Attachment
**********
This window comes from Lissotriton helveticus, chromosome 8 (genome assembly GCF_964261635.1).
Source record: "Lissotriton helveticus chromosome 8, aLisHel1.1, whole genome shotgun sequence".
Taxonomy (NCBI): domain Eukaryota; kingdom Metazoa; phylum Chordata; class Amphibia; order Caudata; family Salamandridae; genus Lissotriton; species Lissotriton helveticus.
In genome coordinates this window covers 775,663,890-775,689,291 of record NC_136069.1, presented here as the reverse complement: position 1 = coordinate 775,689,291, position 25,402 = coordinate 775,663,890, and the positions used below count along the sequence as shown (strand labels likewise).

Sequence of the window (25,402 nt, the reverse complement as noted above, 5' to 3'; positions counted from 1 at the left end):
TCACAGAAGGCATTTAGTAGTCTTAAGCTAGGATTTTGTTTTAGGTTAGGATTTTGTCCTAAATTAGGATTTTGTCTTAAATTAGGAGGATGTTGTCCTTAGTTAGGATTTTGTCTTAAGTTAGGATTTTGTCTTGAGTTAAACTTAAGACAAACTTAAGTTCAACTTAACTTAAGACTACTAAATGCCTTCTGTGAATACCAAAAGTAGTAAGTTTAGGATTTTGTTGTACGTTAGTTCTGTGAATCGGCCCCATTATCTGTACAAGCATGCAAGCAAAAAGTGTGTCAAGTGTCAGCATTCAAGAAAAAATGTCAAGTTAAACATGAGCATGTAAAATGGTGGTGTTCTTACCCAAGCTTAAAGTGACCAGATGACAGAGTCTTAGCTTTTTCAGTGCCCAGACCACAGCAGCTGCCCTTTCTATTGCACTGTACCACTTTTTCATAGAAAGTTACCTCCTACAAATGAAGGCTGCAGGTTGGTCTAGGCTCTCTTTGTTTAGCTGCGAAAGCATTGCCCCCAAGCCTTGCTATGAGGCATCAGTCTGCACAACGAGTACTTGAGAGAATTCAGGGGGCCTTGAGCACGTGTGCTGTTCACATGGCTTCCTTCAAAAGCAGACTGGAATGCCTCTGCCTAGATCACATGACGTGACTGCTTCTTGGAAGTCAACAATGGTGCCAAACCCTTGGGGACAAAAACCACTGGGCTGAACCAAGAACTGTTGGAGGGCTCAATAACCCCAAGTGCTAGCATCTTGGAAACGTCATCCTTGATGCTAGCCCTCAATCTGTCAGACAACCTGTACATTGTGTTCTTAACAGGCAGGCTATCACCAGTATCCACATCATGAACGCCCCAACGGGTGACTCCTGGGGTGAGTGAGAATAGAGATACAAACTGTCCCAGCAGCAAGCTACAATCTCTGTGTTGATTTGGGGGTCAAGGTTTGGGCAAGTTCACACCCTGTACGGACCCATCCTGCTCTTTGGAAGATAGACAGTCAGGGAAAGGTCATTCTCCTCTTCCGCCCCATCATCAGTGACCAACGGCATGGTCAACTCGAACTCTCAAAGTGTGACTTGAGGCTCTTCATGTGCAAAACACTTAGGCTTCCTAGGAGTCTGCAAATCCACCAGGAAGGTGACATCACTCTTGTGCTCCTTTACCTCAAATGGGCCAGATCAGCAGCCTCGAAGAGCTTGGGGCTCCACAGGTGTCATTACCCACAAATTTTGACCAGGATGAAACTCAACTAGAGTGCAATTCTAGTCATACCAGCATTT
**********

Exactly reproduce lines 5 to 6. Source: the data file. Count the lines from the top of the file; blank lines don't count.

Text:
Sequence of the window (25,402 nt, the reverse complement as noted above, 5' to 3'; positions counted from 1 at the left end):
TCACAGAAGGCATTTAGTAGTCTTAAGCTAGGATTTTGTTTTAGGTTAGGATTTTGTCCTAAATTAGGATTTTGTCTTAAATTAGGAGGATGTTGTCCTTAGTTAGGATTTTGTCTTAAGTTAGGATTTTGTCTTGAGTTAAACTTAAGACAAACTTAAGTTCAACTTAACTTAAGACTACTAAATGCCTTCTGTGAATACCAAAAGTAGTAAGTTTAGGATTTTGTTGTACGTTAGTTCTGTGAATCGGCCCCATTATCTGTACAAGCATGCAAGCAAAAAGTGTGTCAAGTGTCAGCATTCAAGAAAAAATGTCAAGTTAAACATGAGCATGTAAAATGGTGGTGTTCTTACCCAAGCTTAAAGTGACCAGATGACAGAGTCTTAGCTTTTTCAGTGCCCAGACCACAGCAGCTGCCCTTTCTATTGCACTGTACCACTTTTTCATAGAAAGTTACCTCCTACAAATGAAGGCTGCAGGTTGGTCTAGGCTCTCTTTGTTTAGCTGCGAAAGCATTGCCCCCAAGCCTTGCTATGAGGCATCAGTCTGCACAACGAGTACTTGAGAGAATTCAGGGGGCCTTGAGCACGTGTGCTGTTCACATGGCTTCCTTCAAAAGCAGACTGGAATGCCTCTGCCTAGATCACATGACGTGACTGCTTCTTGGAAGTCAACAATGGTGCCAAACCCTTGGGGACAAAAACCACTGGGCTGAACCAAGAACTGTTGGAGGGCTCAATAACCCCAAGTGCTAGCATCTTGGAAACGTCATCCTTGATGCTAGCCCTCAATCTGTCAGACAACCTGTACATTGTGTTCTTAACAGGCAGGCTATCACCAGTATCCACATCATGAACGCCCCAACGGGTGACTCCTGGGGTGAGTGAGAATAGAGATACAAACTGTCCCAGCAGCAAGCTACAATCTCTGTGTTGATTTGGGGGTCAAGGTTTGGGCAAGTTCACACCCTGTACGGACCCATCCTGCTCTTTGGAAGATAGACAGTCAGGGAAAGGTCATTCTCCTCTTCCGCCCCATCATCAGTGACCAACGGCATGGTCAACTCGAACTCTCAAAGTGTGACTTGAGGCTCTTCATGTGCAAAACACTTAGGCTTCCTAGGAGTCTGCAAATCCACCAGGAAGGTGACATCACTCTTGTGCTCCTTTACCTCAAATGGGCCAGATCAGCAGCCTCGAAGAGCTTGGGGCTCCACAGGTGTCATTACCCACAAATTTTGACCAGGATGAAACTCAACTAGAGTGCAATTCTAGTCATACCAGCATTT